City Guide to Edinburgh, Scotland

City Guide to Edinburgh, Scotland

The Secret Garden Review


By Justine Blundell - Posted on 17 December 2010

4
Secret Garden
Show Details
Production: 
John Stalker (Producer), Anna Linstrum (Director), Phil McCandlish (Production Manager),Marsha Norman (Book and Lyrics), Lucy Simon (music), David Grindord (Casting Director), Raj Ghatak (Assistant Director), Michael Haslam (Musical Director), Leon Charles (Assistant Musical Director), Tim Mitchell (Lighting Design), Francis O'Connor (Set and Costume Design), Chris Walker (Orchestra), Colin Pink (Sound Design), Gavin Mitford (Choreographer).
Performers: 
Caspar Phillipson (Archibald Craven), Sophie Kavanagh (Mary Lennox), Graham Bickley (Dr Neville Craven), Sophie Bould (Lily), Toby Hughes (Colin Craven), Jos Slovick (Dickon), Lauren Hood (Martha), Norman Pace (Ben Weatherstaff ), Siobhan Redmond (Mrs Medlock), Hazel Gardner (Rose Lennox), Haydn Oakley (Captain Albert Lennox).
Running time: 
115mins

The story I remember from my childhood was that of Mary: sullen, surly and rude, who meets bed-ridden, ‘crippled’ Colin who is much the same. All the grown-ups pander to him, terrified that one wrong word may send this fragile child to his death.

In Mary he has met his match: she is not afraid of his frail health, and has no problem speaking her mind, telling him to get out of bed and get on with it. Mary finds the outdoor life, is helped to nurture the secret garden back to life and with it she, Colin and her Uncle Archie (Colin’s father) also find life again.

While this is broadly the story that was told, there was much more of a focus here on the adults and on adult emotions. The centre of this piece was Mary’s Uncle Archie, played magnificently by Caspar Phillipson, with whom she is sent to live when her parents die. He has yet to come to terms with the death of his wife Lily, played equally superbly by Sophie Bould. Here lies the connection between the stories of Mary and Archie, symbolised here by the silvery-grey-clad ghosts that haunt them both through every room and corridor in the house, creating an oppressive, hopeless atmosphere.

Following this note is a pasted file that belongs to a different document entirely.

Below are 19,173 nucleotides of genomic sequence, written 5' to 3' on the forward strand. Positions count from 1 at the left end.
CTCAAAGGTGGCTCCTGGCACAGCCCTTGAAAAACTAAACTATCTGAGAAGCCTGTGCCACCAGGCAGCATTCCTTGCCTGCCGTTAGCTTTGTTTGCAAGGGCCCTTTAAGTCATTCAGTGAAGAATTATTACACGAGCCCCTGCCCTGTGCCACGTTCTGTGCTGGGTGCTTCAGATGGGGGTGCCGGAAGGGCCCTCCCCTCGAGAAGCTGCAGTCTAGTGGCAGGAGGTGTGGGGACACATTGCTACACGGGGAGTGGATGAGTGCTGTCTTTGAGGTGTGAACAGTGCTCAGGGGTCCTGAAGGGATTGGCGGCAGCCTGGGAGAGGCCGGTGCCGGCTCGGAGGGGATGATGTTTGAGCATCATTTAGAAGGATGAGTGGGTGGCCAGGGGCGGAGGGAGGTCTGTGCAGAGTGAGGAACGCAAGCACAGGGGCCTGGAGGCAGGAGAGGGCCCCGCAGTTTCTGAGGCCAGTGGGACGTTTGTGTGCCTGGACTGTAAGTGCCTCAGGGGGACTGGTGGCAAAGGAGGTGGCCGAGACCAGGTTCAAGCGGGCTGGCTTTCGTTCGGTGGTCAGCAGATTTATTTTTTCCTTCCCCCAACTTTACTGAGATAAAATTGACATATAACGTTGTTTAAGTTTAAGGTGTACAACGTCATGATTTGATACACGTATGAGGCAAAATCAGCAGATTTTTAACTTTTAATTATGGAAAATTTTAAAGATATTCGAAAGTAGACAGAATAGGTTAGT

There is a beautiful contrast made between the working classes who, unafraid, venture outdoors to nurture back to life that which appears dead; and the upper classes, stuck in the huge, dismal house, preoccupied with memories and ghosts while they fearfully try to preserve the meagre half-life they have left.

Mary is shown the door to the secret Garden by the ghost of Lily and with the help of Dickon, played with great energy by Jos Slovick, she gradually nurtures the garden and simultaneously bullies Colin back to life. Archie, who had been driven from the house, haunted by Mary’s resemblance to his dead wife, returns to find his son racing with Mary round the now-blooming garden and happiness is restored.

Although the show is recommended for over six-year-olds, this was a very adult interpretation of a children’s story. Yet it held the focus of the younger audience with some stunning scenery, superb acting, beautiful movement and fabulous singing. Special mention should be made to Sophie Kavanagh who played Mary with a beautifully understated realism. Both adults and children were swept along, thoroughly engrossed and entertained - a stunning piece of musical theatre.

Show runs until Saturday 8th January 2011

 I hated the show and left at the interval.Sorry.